July 02, 2003
Have the Ants Hijacked the Democrats?

Doc Searls’ thoughts about Howard Dean’s huge Internet fundraising numbers got me thinking…

A political party ideally would be a living expression of anthill-community-ism. I mean, anthill communities are communities of purpose, and what’s more purpose driven than getting your guy elected?

However, over the last fifty or sixty years we’ve seen this type of party activity disappear in the United States. Parties today are really nothing more than funnels to route money, either to officeholders or to people who want to be officeholders.

Don’t believe me? Try this — ask your friends if they are registered members of a political party. Odds are that many of them are. Now ask them when the last time was that they went to a party meeting. For that matter, when the last time was that their party asked them to do anything except give money and vote on election day.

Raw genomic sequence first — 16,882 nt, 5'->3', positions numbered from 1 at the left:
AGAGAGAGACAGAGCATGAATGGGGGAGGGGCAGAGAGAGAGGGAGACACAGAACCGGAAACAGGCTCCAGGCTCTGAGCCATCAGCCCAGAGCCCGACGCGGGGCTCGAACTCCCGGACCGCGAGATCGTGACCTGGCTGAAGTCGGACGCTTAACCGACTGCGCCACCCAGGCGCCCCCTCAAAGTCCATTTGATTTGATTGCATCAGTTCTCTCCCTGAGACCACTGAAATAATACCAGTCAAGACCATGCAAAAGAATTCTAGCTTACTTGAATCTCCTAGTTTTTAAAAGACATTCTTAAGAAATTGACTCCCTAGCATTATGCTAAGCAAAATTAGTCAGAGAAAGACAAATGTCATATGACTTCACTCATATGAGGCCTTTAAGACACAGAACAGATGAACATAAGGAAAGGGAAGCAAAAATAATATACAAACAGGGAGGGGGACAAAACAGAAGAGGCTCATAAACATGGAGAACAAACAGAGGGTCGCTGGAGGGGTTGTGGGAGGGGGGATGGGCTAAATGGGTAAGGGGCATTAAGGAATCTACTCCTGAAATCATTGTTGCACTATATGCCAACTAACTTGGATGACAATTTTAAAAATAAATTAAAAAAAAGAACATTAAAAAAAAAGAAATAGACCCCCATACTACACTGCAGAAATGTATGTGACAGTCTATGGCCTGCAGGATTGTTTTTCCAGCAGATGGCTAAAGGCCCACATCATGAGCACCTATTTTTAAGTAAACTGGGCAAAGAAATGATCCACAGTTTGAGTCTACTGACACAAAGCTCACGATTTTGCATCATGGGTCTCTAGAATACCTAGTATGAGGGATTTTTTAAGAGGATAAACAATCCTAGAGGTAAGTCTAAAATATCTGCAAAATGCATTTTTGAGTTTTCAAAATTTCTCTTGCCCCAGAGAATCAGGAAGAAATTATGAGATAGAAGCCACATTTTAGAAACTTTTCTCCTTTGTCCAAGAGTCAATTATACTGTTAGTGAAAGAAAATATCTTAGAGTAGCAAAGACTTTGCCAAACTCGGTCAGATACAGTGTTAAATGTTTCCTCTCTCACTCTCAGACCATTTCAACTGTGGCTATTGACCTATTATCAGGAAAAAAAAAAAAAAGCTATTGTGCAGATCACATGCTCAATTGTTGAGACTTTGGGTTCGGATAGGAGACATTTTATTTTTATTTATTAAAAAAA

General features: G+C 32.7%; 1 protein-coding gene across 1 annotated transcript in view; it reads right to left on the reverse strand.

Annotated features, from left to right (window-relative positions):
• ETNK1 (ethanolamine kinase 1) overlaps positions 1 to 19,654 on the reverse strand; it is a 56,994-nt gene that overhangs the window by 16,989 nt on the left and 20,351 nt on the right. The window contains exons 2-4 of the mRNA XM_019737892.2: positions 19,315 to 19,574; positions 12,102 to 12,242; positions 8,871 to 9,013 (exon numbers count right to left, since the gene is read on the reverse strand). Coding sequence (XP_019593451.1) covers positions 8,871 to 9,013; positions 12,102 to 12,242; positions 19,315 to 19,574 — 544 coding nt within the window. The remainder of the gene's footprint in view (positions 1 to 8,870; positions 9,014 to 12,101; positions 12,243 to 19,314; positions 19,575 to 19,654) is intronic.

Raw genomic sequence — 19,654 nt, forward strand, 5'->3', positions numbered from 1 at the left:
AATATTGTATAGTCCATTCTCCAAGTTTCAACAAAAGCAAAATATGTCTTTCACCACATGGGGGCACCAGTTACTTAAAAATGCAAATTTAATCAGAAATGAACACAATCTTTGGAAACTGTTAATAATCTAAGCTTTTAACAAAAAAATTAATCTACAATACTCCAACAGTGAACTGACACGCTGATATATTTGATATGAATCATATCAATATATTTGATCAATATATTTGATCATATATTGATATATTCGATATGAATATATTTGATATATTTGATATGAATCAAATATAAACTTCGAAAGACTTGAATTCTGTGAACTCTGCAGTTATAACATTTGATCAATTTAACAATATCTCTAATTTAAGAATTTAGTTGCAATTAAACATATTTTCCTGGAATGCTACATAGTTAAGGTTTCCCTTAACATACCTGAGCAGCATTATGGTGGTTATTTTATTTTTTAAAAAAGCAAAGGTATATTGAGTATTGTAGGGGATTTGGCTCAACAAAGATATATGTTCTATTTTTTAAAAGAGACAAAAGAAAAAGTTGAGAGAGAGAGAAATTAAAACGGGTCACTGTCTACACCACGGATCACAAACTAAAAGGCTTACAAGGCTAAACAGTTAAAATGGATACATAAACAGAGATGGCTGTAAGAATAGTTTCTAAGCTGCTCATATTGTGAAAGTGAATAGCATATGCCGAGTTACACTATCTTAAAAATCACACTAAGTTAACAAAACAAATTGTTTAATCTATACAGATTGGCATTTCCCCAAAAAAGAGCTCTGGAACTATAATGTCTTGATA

Parties were born as ways to harness the power of grass roots; today, though, the grass roots have dried up and politics has become a game of the elite, by the elite, for the elite.

It’s looking more and more, though, like Dean is succeeding in building an insurgency within the Democratic Party, fueled by party members’ desire to have a say in the future of their own party. Regardless of whether or not you think he’s a good candidate, he’s definitely energizing the ants on the left like nobody else is.

Will this be good for the Democrats in 2004? In my opinion, probably not. The reason is precisely because these ants have been stepped on for so long; when that’s happened to you, you don’t think clearly, you think in terms of emotion and anger and teaching the S.O.B.’s a lesson. And then you throw your support behind whoever best gives voice to that sentiment — and that’s a sentiment that plays better in party primaries than it does in a general election.

Does this mean that we need less Dean-style organizing, though? No, it means we need more of it. We need to remind people that politics is something that we all have a role and a voice in if we’re going to retain whatever tatters of a functioning republic we have left. We need to get to a situation where people being involved in the future of their society is less Big News than it is everyday reality. If anyone wants to start leading the way there, though, they could do worse than to take a few tips from the Dean campaign on how to get started.

Posted by Jason Lefkowitz at July 02, 2003
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